Michael Brewster was clean, polished and perfect- he'd studied Business Management at Bath University before inheriting ownership of his father's jewellery firm and millions of pounds. The only smudge of ink on the otherwise unblemished history was the car crash he'd been involved in, suffering minor head trauma and a supposedly scarred conscience. He'd been the one driving his parents after all, left with only minor injuries whilst both of them were killed instantly. It was strange, but Sam figured that he seemed to be the only one to think that, considering the only papers he could find described Michael Brewster as a 'hero', or 'a man tormented with hardship'.
He picked up another page, flicked through the information he's scrawled out onto it. Scotland. What connections could Michael Brewster have to Glasgow? What could there be? It couldn't be a coincidence that the day after Brandon told him that he'd be invited on a work trip to Scotland, he disappeared completely. It was too coincidental, but the police barely listen when he explained- said they'd checked through the CCTV from the event Brandon was meant to have been at and there wasn't any record of him being there at all.
But Sam didn't understand where else he could've gone. It had been almost two months now with no news. Some people suggested that Brandon had turned tail and ran- after all, there were clothes missing from his cupboards, toothbrush gone, but that was complete crap. Sam knew that. Brandon wouldn't do something like that, not without telling him first.
Of course, the needling voice in the back of his head whispered in a venomous voice, he probably wouldn't have wanted to do that when you kicked him out of your apartment, would he?
Sam shook his head. No. It'd been a dumb argument, but nothing life-ruining. Nothing that would have stopped Brandon from ever talking to him again. Of course not. Definitely not.
"Saaammmmmm?" Cat's voice ripped him out of his thoughts, his name tinged with the impatience that suggested that she'd probably been calling him for a while now. She was stretched over the sofa while he sat on the floor, looing down at him with a smile. "You okay down there? Want me to get you a pizza or something?"
Cat rolled her eyes. "Yeah, Sam, pizza. Food. I'm pretty sure you haven't eaten any lunch. And you've still got-" she raised an eyebrow- "proper work to do by tomorrow. I figure you should probably eat something before you crash."
They'd got closer since Brandon had- left? Disappeared?- as if this kind of almost-mystery managed to unite them. They'd never managed to get on before, but now they're round each other's place practically every night. Either her visiting his apartment or him squashing himself into the small university dorm, drunk students staggering past the window.
He shrugged. "I'm good. Not hungry. But go and get yourself something if you want."
"Catered dorm, remember?" Cat pointed to herself with a small grin. "I ate ages ago."
He was about to reply when his mobile rang, the sharp sound shattering the dulled quiet of the room. He barely registered the unknown number before he answered, the burst of static from the other end making him freeze. "Hello?"
Nothing but crackling. Cat raised her eyebrows at him from the other end of the room. And then, just faintly, the muffled rasp of breathing. It was almost something out of a horror film. Sam's throat tightened. "Hello?" he asked again, and it was terrifying how much his voice was starting to shake. "Who is it?"
"...Hello?" The voice was like sandpaper, rough, grating out of the speaker, and hoarse, like it was painful for the person talking to even make a sound. It took Sam a moment, but then he realised. He knew who it was.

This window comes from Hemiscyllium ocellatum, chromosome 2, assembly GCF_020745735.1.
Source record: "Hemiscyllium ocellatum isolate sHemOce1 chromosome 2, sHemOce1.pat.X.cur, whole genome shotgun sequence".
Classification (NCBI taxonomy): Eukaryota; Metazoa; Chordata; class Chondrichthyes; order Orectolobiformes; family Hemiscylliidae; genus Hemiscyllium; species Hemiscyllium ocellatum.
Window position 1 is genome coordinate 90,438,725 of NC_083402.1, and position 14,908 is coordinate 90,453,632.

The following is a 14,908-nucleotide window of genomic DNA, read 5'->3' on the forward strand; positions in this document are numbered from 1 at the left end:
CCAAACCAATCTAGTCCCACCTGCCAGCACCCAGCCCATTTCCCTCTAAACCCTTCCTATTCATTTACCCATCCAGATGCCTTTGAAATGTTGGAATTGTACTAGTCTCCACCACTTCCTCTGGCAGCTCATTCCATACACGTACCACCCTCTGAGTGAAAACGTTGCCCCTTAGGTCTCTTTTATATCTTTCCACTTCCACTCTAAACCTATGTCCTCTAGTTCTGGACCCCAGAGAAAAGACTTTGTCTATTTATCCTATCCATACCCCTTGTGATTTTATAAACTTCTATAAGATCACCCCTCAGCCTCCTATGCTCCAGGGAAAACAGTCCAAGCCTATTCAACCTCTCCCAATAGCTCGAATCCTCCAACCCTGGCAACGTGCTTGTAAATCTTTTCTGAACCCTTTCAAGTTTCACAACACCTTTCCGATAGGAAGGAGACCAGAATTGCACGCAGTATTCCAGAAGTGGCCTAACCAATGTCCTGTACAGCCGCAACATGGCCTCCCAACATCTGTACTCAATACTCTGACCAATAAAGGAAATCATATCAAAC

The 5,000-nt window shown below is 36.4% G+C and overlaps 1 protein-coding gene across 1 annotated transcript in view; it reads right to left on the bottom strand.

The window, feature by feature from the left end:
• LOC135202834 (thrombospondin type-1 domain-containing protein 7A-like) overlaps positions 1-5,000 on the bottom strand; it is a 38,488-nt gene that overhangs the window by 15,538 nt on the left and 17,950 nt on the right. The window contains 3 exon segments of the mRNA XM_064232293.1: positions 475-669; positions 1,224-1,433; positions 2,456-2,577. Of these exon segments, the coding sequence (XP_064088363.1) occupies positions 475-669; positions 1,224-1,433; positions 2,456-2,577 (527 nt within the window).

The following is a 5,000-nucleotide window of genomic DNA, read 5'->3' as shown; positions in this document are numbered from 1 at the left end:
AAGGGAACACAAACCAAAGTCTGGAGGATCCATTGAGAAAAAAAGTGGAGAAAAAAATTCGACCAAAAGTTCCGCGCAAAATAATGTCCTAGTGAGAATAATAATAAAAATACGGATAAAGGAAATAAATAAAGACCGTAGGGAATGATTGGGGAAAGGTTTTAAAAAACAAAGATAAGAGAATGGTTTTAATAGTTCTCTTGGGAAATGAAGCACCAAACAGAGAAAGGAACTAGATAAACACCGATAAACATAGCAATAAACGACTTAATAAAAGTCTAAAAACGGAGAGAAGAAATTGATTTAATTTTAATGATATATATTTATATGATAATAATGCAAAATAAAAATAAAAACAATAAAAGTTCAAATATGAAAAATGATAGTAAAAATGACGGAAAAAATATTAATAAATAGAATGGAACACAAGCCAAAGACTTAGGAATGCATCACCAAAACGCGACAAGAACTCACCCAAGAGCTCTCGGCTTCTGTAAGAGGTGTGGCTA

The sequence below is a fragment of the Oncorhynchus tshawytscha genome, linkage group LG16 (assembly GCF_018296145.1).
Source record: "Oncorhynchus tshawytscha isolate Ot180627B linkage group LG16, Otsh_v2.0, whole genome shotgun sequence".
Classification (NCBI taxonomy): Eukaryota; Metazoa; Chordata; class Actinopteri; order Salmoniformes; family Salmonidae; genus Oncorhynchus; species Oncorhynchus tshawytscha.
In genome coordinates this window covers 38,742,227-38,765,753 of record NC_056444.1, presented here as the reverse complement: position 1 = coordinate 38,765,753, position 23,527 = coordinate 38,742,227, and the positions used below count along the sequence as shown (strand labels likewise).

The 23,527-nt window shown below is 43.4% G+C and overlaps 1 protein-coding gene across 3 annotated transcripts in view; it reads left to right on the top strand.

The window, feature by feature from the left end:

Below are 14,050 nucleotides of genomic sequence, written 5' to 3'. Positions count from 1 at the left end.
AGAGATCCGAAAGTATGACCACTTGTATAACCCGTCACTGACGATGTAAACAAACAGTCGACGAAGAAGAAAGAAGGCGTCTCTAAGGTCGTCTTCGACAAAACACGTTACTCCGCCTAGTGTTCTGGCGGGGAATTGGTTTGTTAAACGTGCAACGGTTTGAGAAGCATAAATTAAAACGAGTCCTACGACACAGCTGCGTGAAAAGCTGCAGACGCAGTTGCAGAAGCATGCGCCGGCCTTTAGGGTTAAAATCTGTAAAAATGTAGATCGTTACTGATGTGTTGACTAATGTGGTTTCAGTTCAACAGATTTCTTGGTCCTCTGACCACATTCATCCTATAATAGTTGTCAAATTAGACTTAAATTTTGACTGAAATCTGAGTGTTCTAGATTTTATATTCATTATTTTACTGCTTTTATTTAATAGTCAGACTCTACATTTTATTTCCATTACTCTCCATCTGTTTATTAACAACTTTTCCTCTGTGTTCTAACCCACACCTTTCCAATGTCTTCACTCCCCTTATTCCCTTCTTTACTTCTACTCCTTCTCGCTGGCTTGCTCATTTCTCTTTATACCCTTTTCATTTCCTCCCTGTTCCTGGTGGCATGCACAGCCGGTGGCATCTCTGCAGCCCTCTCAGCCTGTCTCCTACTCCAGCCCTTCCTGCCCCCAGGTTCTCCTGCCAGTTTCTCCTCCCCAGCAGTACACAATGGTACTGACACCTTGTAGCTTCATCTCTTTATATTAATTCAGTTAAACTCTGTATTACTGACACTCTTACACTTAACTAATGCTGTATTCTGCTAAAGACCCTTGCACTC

Cat almost crashed into him when he spoke, leaning over to try and rip the phone from his hands, her face suddenly pale, white as death. "It's Brandon?" she mouthed, flapping her hands to grab his attention. "Put him on speaker or something!"
"Brandon? Where are you? Are you okay?" He was fighting to keep his voice as steady as he could manage but his hands were trembling. "Dude, are you okay, c'mon, answer me. What happened?"
Another rasp of breath. "Sam? It's... it's dark. It hurts. Everything just hurts. I don't... w-what happened, Sam?"
His fingers were shaking as he pulled the phone from his ear, trembling as he pressed the speaker icon. The dry breathing seemed to seep into the room, contaminating the air like venom. "Call the police," he hissed to Cat and she nodded tentatively, unsure, but went to do as he said, pulling her phone from her pocket and beginning to dial.
"Wait... is someone there?" Sam could hear the hum of traffic tinging the end of the line, so Brandon must be... a town, or city. Somewhere with people. Why hadn't Brandon sought help? Why had he called Sam instead?
"It's Cat," Sam said. "It's only Cat, Brandon, but where are you? You need to get the police, okay? Find someone."
There was a long pause. "N-no... Can't do that. I... I keep hurting people, I can't do that. Can't. People'll get hurt. They're after me. There's an... it's an angel, Sam. It's an- they're..."
"Wait," Sam bit his lip. "An angel? What do you mean? Who's after you? Brandon? What's happened? You've got to get somewhere, okay?" But Brandon didn't sound like he was listening to him anymore. His breathing had sped up, a rasp that was panicked, harsh. "Brandon? You still there?"
Silence. Nothing but breathing for a long moment.
"Brandon? What's going on?"
"They're still after me," Brandon whispered, voice suddenly so much quieter. "They're here, they're coming. Oh God, they're coming after me. I can't go back. I can't I can't I can't-"
He sounded so scared, choking over his words like they were tripwires. "Listen, Brandon," Sam hissed. "I'm going to help you, okay? Just get yourself to safety. We can stop whoever's after you, I promise. But-"
"I gotta go," Brandon interrupted and there was a clatter from what Sam guessed was the phone receiver being dropped, the faint sound of a door being slammed. Cat had her phone pressed into her ear, muttering rapid-fire to the person on the other end. Sam could hear yelling from Brandon's end of the line, a terrifyingly heavy thud, more noise.
Goosebumps riddled their way up his arms as the noise began to fade into static again, and then someone- someone silent, someone who didn't make any sound at all until that moment- hung up the phone.
Sam was left in a heavy silence. Everything was still louder than it should have been.